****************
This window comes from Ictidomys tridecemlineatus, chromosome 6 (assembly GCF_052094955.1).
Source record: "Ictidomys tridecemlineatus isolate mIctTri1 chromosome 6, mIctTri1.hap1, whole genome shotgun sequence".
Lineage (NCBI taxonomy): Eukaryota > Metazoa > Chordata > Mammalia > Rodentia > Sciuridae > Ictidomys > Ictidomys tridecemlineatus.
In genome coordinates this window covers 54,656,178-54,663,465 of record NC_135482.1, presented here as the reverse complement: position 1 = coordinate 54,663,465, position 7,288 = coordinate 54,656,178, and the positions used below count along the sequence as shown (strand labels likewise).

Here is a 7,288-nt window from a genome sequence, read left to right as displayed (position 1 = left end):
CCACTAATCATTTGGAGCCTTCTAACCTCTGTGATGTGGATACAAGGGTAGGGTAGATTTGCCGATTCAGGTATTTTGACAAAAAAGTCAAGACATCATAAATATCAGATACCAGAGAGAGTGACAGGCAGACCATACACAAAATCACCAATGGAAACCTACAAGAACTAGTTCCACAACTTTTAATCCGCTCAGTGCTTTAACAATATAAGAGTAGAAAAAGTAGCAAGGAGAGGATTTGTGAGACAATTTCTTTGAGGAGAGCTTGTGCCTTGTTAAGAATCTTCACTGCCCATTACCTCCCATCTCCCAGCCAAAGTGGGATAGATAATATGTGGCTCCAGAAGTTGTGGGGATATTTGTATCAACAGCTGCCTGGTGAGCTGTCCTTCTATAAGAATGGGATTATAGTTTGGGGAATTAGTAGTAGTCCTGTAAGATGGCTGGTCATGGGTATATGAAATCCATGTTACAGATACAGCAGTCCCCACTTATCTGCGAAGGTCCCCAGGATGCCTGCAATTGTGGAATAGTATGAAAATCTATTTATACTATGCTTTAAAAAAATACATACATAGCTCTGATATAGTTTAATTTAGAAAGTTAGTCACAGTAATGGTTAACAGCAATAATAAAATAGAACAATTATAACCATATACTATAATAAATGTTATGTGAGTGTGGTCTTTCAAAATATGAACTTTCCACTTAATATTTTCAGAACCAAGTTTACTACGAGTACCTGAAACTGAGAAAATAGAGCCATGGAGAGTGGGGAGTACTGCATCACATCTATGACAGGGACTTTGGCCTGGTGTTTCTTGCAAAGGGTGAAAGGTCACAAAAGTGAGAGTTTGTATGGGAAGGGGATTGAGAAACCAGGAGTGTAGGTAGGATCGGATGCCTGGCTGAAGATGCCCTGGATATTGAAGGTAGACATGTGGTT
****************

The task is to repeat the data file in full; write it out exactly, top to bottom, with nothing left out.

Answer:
This window comes from Ictidomys tridecemlineatus, chromosome 6 (assembly GCF_052094955.1).
Source record: "Ictidomys tridecemlineatus isolate mIctTri1 chromosome 6, mIctTri1.hap1, whole genome shotgun sequence".
Lineage (NCBI taxonomy): Eukaryota > Metazoa > Chordata > Mammalia > Rodentia > Sciuridae > Ictidomys > Ictidomys tridecemlineatus.
In genome coordinates this window covers 54,656,178-54,663,465 of record NC_135482.1, presented here as the reverse complement: position 1 = coordinate 54,663,465, position 7,288 = coordinate 54,656,178, and the positions used below count along the sequence as shown (strand labels likewise).

Here is a 7,288-nt window from a genome sequence, read left to right as displayed (position 1 = left end):
CCACTAATCATTTGGAGCCTTCTAACCTCTGTGATGTGGATACAAGGGTAGGGTAGATTTGCCGATTCAGGTATTTTGACAAAAAAGTCAAGACATCATAAATATCAGATACCAGAGAGAGTGACAGGCAGACCATACACAAAATCACCAATGGAAACCTACAAGAACTAGTTCCACAACTTTTAATCCGCTCAGTGCTTTAACAATATAAGAGTAGAAAAAGTAGCAAGGAGAGGATTTGTGAGACAATTTCTTTGAGGAGAGCTTGTGCCTTGTTAAGAATCTTCACTGCCCATTACCTCCCATCTCCCAGCCAAAGTGGGATAGATAATATGTGGCTCCAGAAGTTGTGGGGATATTTGTATCAACAGCTGCCTGGTGAGCTGTCCTTCTATAAGAATGGGATTATAGTTTGGGGAATTAGTAGTAGTCCTGTAAGATGGCTGGTCATGGGTATATGAAATCCATGTTACAGATACAGCAGTCCCCACTTATCTGCGAAGGTCCCCAGGATGCCTGCAATTGTGGAATAGTATGAAAATCTATTTATACTATGCTTTAAAAAAATACATACATAGCTCTGATATAGTTTAATTTAGAAAGTTAGTCACAGTAATGGTTAACAGCAATAATAAAATAGAACAATTATAACCATATACTATAATAAATGTTATGTGAGTGTGGTCTTTCAAAATATGAACTTTCCACTTAATATTTTCAGAACCAAGTTTACTACGAGTACCTGAAACTGAGAAAATAGAGCCATGGAGAGTGGGGAGTACTGCATCACATCTATGACAGGGACTTTGGCCTGGTGTTTCTTGCAAAGGGTGAAAGGTCACAAAAGTGAGAGTTTGTATGGGAAGGGGATTGAGAAACCAGGAGTGTAGGTAGGATCGGATGCCTGGCTGAAGATGCCCTGGATATTGAAGGTAGACATGTGGTT